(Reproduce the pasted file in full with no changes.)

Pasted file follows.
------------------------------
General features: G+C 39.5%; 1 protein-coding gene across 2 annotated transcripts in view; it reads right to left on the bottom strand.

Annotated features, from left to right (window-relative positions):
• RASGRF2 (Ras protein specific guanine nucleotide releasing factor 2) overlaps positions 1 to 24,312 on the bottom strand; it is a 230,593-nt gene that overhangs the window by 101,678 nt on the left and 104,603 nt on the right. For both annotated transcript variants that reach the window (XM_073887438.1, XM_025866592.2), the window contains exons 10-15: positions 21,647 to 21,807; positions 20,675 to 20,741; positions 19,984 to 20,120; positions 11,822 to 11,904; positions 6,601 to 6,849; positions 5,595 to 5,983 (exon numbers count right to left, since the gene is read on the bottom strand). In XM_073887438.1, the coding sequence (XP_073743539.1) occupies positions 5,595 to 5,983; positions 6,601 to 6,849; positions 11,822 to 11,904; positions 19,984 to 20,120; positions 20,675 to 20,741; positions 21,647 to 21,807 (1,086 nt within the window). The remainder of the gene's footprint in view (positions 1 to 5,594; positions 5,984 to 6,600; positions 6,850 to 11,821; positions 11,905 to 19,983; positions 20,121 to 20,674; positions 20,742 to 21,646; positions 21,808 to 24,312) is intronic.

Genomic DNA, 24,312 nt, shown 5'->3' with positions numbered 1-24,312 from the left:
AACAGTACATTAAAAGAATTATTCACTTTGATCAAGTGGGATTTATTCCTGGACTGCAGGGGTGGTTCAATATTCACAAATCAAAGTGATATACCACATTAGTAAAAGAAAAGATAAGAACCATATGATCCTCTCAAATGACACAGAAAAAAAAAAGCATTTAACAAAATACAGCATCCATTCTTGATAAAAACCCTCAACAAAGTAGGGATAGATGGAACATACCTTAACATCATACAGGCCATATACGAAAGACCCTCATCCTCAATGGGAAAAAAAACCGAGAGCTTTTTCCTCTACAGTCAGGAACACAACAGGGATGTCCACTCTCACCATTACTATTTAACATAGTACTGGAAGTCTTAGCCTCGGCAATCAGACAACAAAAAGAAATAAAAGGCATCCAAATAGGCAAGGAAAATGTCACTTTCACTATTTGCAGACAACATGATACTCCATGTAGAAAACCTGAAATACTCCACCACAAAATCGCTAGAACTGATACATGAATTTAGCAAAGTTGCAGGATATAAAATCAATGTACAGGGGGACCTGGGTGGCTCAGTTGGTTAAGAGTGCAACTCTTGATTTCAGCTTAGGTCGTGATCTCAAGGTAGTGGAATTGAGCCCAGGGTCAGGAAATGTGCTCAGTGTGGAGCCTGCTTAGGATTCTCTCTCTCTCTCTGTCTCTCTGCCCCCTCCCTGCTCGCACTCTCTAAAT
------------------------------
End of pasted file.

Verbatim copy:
General features: G+C 39.5%; 1 protein-coding gene across 2 annotated transcripts in view; it reads right to left on the bottom strand.

Annotated features, from left to right (window-relative positions):
• RASGRF2 (Ras protein specific guanine nucleotide releasing factor 2) overlaps positions 1 to 24,312 on the bottom strand; it is a 230,593-nt gene that overhangs the window by 101,678 nt on the left and 104,603 nt on the right. For both annotated transcript variants that reach the window (XM_073887438.1, XM_025866592.2), the window contains exons 10-15: positions 21,647 to 21,807; positions 20,675 to 20,741; positions 19,984 to 20,120; positions 11,822 to 11,904; positions 6,601 to 6,849; positions 5,595 to 5,983 (exon numbers count right to left, since the gene is read on the bottom strand). In XM_073887438.1, the coding sequence (XP_073743539.1) occupies positions 5,595 to 5,983; positions 6,601 to 6,849; positions 11,822 to 11,904; positions 19,984 to 20,120; positions 20,675 to 20,741; positions 21,647 to 21,807 (1,086 nt within the window). The remainder of the gene's footprint in view (positions 1 to 5,594; positions 5,984 to 6,600; positions 6,850 to 11,821; positions 11,905 to 19,983; positions 20,121 to 20,674; positions 20,742 to 21,646; positions 21,808 to 24,312) is intronic.

Genomic DNA, 24,312 nt, shown 5'->3' with positions numbered 1-24,312 from the left:
AACAGTACATTAAAAGAATTATTCACTTTGATCAAGTGGGATTTATTCCTGGACTGCAGGGGTGGTTCAATATTCACAAATCAAAGTGATATACCACATTAGTAAAAGAAAAGATAAGAACCATATGATCCTCTCAAATGACACAGAAAAAAAAAAGCATTTAACAAAATACAGCATCCATTCTTGATAAAAACCCTCAACAAAGTAGGGATAGATGGAACATACCTTAACATCATACAGGCCATATACGAAAGACCCTCATCCTCAATGGGAAAAAAAACCGAGAGCTTTTTCCTCTACAGTCAGGAACACAACAGGGATGTCCACTCTCACCATTACTATTTAACATAGTACTGGAAGTCTTAGCCTCGGCAATCAGACAACAAAAAGAAATAAAAGGCATCCAAATAGGCAAGGAAAATGTCACTTTCACTATTTGCAGACAACATGATACTCCATGTAGAAAACCTGAAATACTCCACCACAAAATCGCTAGAACTGATACATGAATTTAGCAAAGTTGCAGGATATAAAATCAATGTACAGGGGGACCTGGGTGGCTCAGTTGGTTAAGAGTGCAACTCTTGATTTCAGCTTAGGTCGTGATCTCAAGGTAGTGGAATTGAGCCCAGGGTCAGGAAATGTGCTCAGTGTGGAGCCTGCTTAGGATTCTCTCTCTCTCTCTGTCTCTCTGCCCCCTCCCTGCTCGCACTCTCTAAAT